Log in Register

Login to your account

Username *
Password *
Remember Me

Create an account

Fields marked with an asterisk (*) are required.
Name *
Username *
Password *
Verify password *
Email *
Verify email *
Captcha *

Captcha Image Reload image challenge


Orthodontics

Abstract

Introduction: Several surgical and orthodontic treatment options are available to disimpact the canine or any other impacted tooth. But the closed eruption technique has the best long-term prognosis. The tooth is surgically exposed, an attachment is bonded to it, flap is re-sutured over it and an orthodontic extrusive force is delivered to bring the tooth into occlusion. Case Description: This is a case of 26 year old male with impacted 13, 23, 32 and 33 which was diagnosed clinically and from the pre-treatment radiographs. Conclusion: At the end of the treatment normal occlusion was achieved. Keywords: impacted, closed eruption, mucoperiosteal flap

Introduction
Impacted teeth are defined as teeth with delayed eruption or that are not expected to erupt completely based on clinical and radiographic assessment. Third molars, maxillary canines, maxillary and mandibular premolars, and maxillary central incisors are the frequently impacted teeth. The prevalence of impacted maxillary canines is 0.9–2.2%, but mandibular canine impaction is less frequent. 1 The mandibular canine is impacted less often but poses every bit of a treatment challenge. Factors such as damage to adjacent structures and periodontal health of the aligned unerupted canine should be considered. 2 Clark treated many of these patients by surgical intervention only, making a "tunnel" from the impacted tooth to the oral cavity and thus removing some resistance to eruption of the tooth. A one-step surgical intervention is also possible and well documented. The impacted tooth can be removed and re implanted in its proper position. Nevertheless, the prognosis for these treatments may be very uncertain in many cases. 3,4
The most common methods of uncovering canine impactions have been the excisional gingivectomy and the apically positioned flap techniques. Only a few surgeons have used the closed eruption technique. The esthetic and functional outcomes of these procedures, such as effects on gingival height, clinical crown length, and width of attached gingiva, gingival scarring, relapse potential, and attachment levels need to be critically assessed in order to identify the optimal method of uncovering labial impactions.5 Vanarsdall and Corn evaluated more than 75 labially impacted teeth which had been uncovered using a split thickness apically positioned flap. The closed eruption technique is believed by some to be the best method of uncovering labially impacted teeth, especially if the tooth is located high above the mucogingival junction or deep in the alveolus where an apically positioned flap may be difficult or impossible to use successfully. With the closed eruption technique, the crown of the tooth is exposed, an attachment is fixed to it, and the flap is sutured back over the crown. A wire or chain extends from attachment through the coronal part of the flap. Some clinicians believe that the closed eruption produces the best esthetic and periodontal results. 6,7 Case Description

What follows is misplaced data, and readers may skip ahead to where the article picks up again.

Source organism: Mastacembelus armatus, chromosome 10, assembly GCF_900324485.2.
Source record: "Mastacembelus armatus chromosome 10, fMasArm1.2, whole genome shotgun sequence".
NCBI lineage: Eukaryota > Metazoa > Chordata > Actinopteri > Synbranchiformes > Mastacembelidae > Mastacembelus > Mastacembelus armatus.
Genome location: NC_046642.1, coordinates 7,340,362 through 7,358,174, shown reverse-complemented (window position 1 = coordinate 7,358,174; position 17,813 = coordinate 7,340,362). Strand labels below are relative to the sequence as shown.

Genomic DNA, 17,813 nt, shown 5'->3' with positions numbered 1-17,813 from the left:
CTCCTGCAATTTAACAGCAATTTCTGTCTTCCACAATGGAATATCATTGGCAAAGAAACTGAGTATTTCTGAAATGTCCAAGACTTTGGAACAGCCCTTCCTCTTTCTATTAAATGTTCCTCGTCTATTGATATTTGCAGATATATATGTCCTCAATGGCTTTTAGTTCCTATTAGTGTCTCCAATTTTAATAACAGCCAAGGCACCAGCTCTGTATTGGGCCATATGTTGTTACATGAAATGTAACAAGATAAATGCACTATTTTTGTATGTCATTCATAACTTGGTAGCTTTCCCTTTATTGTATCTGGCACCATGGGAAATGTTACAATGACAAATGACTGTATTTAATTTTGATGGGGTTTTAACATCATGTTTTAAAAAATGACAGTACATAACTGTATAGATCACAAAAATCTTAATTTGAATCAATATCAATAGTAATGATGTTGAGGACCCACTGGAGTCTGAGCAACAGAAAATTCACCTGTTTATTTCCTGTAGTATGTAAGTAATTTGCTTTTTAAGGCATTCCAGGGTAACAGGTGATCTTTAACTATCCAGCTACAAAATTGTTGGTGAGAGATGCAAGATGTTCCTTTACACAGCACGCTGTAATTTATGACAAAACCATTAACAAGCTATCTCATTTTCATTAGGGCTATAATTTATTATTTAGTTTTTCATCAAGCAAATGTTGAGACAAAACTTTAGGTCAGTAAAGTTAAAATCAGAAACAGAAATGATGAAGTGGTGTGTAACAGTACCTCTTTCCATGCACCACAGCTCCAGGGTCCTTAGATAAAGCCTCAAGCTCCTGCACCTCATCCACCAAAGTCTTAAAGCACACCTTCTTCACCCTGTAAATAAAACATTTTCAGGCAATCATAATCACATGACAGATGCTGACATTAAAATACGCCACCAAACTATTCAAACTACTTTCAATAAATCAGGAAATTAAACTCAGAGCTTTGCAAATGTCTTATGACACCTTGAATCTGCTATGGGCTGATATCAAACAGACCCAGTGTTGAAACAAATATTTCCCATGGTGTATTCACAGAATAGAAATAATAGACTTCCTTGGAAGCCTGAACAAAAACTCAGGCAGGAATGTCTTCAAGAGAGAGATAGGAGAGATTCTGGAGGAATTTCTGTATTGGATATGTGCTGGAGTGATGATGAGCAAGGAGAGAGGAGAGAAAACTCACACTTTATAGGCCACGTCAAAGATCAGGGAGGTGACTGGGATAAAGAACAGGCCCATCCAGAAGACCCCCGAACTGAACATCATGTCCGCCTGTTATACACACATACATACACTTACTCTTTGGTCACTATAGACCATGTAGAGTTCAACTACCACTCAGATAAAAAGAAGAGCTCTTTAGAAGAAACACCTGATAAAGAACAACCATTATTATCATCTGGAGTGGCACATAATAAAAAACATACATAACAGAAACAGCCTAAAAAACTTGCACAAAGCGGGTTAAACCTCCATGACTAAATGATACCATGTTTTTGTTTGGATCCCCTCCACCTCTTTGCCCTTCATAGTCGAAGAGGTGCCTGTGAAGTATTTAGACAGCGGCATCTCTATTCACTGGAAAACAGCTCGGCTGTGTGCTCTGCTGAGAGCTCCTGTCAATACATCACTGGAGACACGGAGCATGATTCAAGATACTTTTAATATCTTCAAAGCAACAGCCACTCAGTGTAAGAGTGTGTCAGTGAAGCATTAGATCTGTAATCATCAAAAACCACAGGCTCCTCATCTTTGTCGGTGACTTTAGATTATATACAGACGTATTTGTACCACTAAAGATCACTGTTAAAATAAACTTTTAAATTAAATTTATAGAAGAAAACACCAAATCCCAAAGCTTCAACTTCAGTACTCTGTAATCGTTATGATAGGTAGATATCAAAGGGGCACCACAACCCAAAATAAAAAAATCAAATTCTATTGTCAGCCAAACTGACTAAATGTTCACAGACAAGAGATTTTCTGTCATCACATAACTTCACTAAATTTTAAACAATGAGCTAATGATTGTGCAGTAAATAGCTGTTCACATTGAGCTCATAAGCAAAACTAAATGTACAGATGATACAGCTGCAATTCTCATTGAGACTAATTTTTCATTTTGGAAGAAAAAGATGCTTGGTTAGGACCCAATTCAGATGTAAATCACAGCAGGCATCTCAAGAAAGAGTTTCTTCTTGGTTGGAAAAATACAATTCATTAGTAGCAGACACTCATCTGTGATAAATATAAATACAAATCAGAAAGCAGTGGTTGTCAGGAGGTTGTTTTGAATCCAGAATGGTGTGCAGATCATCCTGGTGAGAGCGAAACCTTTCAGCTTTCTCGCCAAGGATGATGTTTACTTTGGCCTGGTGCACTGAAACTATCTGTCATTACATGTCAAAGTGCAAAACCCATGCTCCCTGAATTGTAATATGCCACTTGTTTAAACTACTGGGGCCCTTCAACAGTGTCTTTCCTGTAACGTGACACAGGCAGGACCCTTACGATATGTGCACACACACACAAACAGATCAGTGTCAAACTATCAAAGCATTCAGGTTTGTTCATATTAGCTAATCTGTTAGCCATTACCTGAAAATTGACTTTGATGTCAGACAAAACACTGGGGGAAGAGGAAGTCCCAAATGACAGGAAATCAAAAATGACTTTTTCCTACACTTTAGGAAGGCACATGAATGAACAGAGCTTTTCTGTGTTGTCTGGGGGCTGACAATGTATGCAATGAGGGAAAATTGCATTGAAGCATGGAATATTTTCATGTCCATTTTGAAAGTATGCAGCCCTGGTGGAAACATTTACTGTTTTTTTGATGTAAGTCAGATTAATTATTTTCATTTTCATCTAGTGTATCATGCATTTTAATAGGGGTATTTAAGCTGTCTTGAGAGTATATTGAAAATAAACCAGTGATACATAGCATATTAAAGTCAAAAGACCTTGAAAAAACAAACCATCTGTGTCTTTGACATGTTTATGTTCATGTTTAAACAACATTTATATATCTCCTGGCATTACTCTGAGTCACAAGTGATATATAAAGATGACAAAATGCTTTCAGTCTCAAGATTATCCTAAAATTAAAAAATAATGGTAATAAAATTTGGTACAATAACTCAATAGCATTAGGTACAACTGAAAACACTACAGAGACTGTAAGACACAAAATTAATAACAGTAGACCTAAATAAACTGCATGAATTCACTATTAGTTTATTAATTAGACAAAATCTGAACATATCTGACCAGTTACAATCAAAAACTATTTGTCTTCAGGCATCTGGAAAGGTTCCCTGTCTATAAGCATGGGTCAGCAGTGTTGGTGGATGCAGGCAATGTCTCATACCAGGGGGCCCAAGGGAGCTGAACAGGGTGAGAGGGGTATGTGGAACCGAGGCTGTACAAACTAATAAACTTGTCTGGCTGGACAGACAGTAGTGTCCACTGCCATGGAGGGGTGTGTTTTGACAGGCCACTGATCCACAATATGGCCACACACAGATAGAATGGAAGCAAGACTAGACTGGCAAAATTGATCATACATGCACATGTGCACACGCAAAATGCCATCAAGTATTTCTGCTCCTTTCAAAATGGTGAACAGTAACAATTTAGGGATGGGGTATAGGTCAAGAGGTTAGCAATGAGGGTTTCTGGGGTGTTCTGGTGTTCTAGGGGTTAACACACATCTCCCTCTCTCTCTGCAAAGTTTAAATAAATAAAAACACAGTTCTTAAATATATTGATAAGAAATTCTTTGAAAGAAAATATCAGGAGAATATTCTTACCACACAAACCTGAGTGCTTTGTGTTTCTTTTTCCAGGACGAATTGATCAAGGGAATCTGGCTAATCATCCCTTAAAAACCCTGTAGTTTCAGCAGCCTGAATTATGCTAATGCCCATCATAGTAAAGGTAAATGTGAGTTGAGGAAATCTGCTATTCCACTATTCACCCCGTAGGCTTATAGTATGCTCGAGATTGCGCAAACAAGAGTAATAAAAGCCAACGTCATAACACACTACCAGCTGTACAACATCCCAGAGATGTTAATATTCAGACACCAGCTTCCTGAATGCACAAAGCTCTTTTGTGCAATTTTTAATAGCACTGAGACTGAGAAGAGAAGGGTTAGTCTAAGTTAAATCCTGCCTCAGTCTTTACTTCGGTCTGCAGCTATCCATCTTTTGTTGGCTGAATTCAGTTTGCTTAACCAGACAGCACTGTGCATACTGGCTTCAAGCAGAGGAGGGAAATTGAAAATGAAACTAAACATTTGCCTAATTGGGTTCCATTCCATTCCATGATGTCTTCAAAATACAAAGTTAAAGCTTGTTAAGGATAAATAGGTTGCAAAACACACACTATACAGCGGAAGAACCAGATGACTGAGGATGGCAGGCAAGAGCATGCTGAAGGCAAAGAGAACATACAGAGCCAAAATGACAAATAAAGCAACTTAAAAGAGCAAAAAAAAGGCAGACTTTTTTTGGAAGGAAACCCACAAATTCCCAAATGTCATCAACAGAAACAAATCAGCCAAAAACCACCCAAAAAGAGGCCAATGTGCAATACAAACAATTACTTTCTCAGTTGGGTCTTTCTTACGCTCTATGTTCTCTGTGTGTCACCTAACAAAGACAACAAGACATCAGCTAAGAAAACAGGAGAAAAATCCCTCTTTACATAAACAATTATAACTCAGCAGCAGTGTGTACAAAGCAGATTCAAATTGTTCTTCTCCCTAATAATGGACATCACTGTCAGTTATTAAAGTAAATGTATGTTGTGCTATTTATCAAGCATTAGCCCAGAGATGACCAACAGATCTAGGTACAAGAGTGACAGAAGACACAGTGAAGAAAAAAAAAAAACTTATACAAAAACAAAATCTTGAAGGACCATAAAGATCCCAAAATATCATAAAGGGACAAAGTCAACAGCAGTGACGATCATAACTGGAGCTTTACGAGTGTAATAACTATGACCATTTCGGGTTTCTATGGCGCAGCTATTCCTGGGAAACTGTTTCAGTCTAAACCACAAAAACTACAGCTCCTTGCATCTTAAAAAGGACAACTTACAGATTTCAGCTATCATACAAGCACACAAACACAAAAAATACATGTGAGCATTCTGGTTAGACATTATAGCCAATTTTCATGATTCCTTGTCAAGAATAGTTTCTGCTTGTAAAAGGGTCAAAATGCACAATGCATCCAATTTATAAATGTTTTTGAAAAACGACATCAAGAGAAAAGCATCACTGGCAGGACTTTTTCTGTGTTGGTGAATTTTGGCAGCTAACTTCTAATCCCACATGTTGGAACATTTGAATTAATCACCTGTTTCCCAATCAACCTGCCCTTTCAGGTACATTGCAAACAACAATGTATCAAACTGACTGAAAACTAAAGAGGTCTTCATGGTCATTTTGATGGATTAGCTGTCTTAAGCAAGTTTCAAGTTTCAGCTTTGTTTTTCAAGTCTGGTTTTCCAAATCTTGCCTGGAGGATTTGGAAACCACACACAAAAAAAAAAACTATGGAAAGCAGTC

A 26yrs old male reported to the orthodontic office with the chief complaint of gaps between upper and lower front teeth (Fig 1). On radiographic examination it was observed that 13, 23, 32, 33 were impacted (Fig 2, 3). Both the upper and lower arches were bonded with MBT prescription. Arches were levelled and aligned in flexible wires. 019X.025 Stainless steel wires and piggyback .016 coaxial wire were ligated thereafter. The case was then posted for surgery to expose the impacted teeth by closed eruption technique (Fig 4) in which the crown of the tooth is exposed by surgery under local anaesthesia. Using an aspirating syringe, 1:200,000 epinephrine and 2% lignocaine were infiltrated into facial and palatal tissues. The mucoperiosteal flap was raised along the gingival margin and the damage to the soft-tissue flap was deemed of utmost importance — in particular, the periosteum, which was handled with all possible care. Cortical bone was removed with 3 or 5 mm chisels from the alveolus. Only a sufficient portion of the tooth was exposed to allow for isolation and bonding of the bracket. A minimal lingual flap was raised and the follicle around the tooth was removed . This was to ensure that the tooth could be isolated because tags of follicle tend to contaminate the etchant and thereby nullify its effect. The tooth was irrigated with sterile water and dried with the aspirator. An attachment was bonded to it directly with Transbond light cure composite resin and moisture insensitive (MIP) primer, and the mucoperiosteal flap was then repositioned and sutured back over the crown with 3.0 black silk, leaving only a twisted wire passing through the mucosa to apply the orthodontic traction. The wire protruding through the mucosa was cut to a suitable length and fashioned into a hook. It was thought advisable to give the patient a course of antibiotics postoperatively for 5 days . Sutures were removed 1 week later. There were no postoperative complications. Orthodontic forces are then applied to the attachment to move the impacted tooth into occlusion.